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News report: Incident commander on Snapchat despite woman still trapped in Florida home

Polk County woman was still on phone with 911 when firefighters arrived

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Read 911 center log of the incident

Like me, I’m sure you will have a lot of unanswered questions from watching these two reports from WFLA-TV about a house fire in Polk County, Florida. The fire killed 76-year-old Loretta Pickard. There is a lot that’s vague in how Polk County’s deputy county manager responded to the reporter and in the way some of the information was reported. It would help to have the radio traffic along with the 911 call to understand more about what did and did not occur on the fireground and between 911 and those on the scene. Still, these facts about the response seem to be clear and are the essence of the story:

  • Loretta Pickard was on the phone talking with 911 for approximately 20 minutes
  • Based on a log from the 911 center it took 16 minutes for firefighters to arrive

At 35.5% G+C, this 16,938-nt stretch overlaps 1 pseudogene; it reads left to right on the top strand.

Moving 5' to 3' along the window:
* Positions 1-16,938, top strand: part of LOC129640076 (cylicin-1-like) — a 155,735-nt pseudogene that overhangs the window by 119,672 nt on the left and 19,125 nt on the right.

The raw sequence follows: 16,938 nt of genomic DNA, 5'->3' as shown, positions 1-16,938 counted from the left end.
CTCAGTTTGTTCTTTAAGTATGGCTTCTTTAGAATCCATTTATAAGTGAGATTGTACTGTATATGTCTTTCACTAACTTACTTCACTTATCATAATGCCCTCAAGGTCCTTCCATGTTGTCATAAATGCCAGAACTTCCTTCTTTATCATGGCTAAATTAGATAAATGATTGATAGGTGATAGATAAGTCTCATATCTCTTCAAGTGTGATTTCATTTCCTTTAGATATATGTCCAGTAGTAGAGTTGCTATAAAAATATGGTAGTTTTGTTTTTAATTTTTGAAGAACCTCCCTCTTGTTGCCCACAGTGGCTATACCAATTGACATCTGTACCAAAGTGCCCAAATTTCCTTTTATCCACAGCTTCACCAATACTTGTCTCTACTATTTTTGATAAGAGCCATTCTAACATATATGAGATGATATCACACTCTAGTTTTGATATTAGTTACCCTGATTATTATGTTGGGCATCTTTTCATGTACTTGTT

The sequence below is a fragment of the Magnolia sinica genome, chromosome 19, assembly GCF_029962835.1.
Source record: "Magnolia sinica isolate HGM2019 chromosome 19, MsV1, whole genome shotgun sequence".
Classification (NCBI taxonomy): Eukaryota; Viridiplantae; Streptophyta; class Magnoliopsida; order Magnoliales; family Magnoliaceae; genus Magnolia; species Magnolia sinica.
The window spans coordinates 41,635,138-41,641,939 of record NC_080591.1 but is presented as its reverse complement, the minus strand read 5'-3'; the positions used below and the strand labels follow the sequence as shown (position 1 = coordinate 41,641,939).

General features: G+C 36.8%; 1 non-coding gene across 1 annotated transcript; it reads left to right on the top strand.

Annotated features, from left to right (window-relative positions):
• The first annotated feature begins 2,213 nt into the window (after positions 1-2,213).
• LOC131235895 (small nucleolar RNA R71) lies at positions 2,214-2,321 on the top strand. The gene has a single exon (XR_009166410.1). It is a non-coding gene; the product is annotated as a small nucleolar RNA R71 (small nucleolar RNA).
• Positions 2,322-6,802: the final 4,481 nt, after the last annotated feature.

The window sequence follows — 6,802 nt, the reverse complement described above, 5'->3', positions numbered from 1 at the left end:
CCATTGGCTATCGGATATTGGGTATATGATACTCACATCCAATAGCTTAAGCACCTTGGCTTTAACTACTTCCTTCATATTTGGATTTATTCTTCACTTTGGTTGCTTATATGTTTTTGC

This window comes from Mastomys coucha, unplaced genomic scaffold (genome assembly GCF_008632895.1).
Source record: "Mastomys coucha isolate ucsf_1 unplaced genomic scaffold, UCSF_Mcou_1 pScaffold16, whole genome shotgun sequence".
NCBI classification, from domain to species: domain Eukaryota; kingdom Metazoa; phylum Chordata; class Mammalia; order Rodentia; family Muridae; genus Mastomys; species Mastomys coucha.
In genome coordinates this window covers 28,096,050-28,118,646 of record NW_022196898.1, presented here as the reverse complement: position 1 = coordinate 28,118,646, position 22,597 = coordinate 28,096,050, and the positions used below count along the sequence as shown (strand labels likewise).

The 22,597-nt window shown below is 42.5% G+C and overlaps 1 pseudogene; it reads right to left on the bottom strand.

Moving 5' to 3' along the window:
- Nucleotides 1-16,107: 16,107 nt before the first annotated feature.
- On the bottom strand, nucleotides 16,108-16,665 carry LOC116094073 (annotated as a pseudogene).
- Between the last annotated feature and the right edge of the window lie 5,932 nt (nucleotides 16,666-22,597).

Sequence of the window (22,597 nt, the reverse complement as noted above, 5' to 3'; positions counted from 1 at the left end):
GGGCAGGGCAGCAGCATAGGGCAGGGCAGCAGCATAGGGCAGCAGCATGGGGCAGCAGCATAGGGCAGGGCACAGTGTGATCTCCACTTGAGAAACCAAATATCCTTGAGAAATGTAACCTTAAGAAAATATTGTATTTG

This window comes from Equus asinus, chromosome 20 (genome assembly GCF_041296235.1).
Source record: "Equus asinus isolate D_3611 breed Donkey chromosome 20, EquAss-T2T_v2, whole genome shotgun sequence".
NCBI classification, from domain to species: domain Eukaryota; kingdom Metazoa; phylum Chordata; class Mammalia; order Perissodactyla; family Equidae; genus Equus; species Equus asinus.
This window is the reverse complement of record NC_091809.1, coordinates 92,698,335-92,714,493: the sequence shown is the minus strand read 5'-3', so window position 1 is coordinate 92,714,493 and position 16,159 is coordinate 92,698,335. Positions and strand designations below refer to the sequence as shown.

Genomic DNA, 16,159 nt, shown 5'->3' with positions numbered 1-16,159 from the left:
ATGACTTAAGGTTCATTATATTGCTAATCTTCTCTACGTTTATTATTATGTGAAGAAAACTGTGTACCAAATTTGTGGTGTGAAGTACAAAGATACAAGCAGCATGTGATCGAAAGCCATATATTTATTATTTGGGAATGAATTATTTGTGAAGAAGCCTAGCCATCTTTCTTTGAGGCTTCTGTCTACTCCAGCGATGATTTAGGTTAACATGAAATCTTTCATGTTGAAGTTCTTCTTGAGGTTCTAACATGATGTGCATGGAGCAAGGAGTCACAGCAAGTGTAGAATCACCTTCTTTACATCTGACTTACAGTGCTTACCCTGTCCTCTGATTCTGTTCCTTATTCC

• Ms. Pickard was still on the phone when firefighters arrived
  • The home was approximately 50 percent involved shortly after firefighters arrived
  • Firefighters mounted a defensive attack
  • The log does not indicate firefighters searched for Loretta Pickard (it’s not clear if anyone actually did search)
  • The incident commander, a captain, was posting on Snapchat from the fire & was later suspended for 24 hours because of this (WFLA-TV says it requested and was denied access to that video)

That last fact in my list is one that has worried me for some time. If you’ve attended any of my classes, you may have seen a video from a number of years ago of an engine company arriving first at a house fire and the initial act of the driver of the rig–one of only two firefighters on scene–is to adjust a camera to get a good shot of the burning home. Imagine if that house fire had been fatal and the family saw the video of a firefighter fiddling with a camera rather than saving their loved one. I’ll leave to all of you to discuss the many any other operational questions about this fire.

One thing not mentioned in any of the reporting is Polk County engaging someone from the outside to look at all aspects of this response. What we know, so far, seems to cry out for that to occur.

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